How to Avoid Dosing Errors With Kids' Medicine

Kitchen spoons and plastic cups are not the most accurate way to give kids their medicine.

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Kitchen spoons are not precision medical devices, and parents who use them to give children their medicine can easily dispense too much or too little medicine, depending on the size of the spoon. The 195 people tested in a new study in the Annals of Internal Medicine, for example, poured 8 percent too little medicine or 12 percent too much, depending on whether the spoon was medium-sized or big. Other methods may be no better; earlier research found that parents also dose incorrectly when using plastic medicine cups, the kind that come on top of Advil, Motrin, and Tylenol bottles. It's not easy to read those tiny lines at 2 a.m., that's for sure.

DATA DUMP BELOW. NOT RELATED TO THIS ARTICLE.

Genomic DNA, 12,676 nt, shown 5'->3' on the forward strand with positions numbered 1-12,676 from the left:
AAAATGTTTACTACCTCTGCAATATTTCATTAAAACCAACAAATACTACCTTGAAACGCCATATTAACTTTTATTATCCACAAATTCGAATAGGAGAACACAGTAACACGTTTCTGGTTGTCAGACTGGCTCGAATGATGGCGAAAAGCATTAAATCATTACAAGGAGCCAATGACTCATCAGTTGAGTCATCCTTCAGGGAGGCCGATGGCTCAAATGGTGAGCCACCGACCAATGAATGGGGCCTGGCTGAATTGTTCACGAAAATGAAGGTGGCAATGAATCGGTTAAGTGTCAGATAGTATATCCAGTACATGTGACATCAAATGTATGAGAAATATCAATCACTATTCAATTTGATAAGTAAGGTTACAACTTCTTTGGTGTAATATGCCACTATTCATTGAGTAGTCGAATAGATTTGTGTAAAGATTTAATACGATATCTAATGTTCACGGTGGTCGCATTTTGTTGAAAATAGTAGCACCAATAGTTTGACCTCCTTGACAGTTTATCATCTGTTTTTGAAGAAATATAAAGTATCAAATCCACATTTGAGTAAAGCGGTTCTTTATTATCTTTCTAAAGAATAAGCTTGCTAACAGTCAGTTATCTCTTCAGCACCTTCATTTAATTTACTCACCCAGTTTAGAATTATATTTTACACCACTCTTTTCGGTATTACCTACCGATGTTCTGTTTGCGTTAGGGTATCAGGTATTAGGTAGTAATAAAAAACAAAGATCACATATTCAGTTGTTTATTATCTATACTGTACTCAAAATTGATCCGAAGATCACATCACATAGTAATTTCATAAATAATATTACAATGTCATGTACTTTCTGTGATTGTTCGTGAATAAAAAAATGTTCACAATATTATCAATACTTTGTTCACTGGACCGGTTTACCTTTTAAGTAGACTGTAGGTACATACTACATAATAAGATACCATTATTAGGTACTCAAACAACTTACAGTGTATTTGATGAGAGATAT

The confusion over portion size based on container extends beyond medicine, according to Brian Wansink, director of the Cornell Food and Brand Lab and one of the new study's authors. He's author of the book Mindless Eating, which explains how we tend to eat until the plate is empty, rather than stop when we're full. (See my colleague Katherine Hobson's article on Wansink's clever tips on tricking yourself to eat less.) Even experienced bartenders get confused, Wansink says, and will pour almost one-third more liquor into a short, wide glass than in a tall, skinny one. 

So how to make sure you're being as accurate as possible when giving children medicine? Here are two tips: 

  • Use a syringe instead of a spoon or dosing cup. Researchers at the New York University School of Medicine found that dosing syringes are more accurate than cups. Many pharmacies will give you a dosing syringe for no charge. Some children's remedies include a small dosing syringe, or ask the pharmacist for one. 
  • Choose a medicine where an underdose or an overdose carries no risk. Pediatrician Alan Greene recommends honey, which proved better than the cough medicine dextromethorphan at reducing cough and increasing sleep for children (and their parents) in a 2007 randomized trial. Too much dextromethorphan can cause hallucinations, psychosis, and death, notes Greene. Too much honey? Sweet dreams.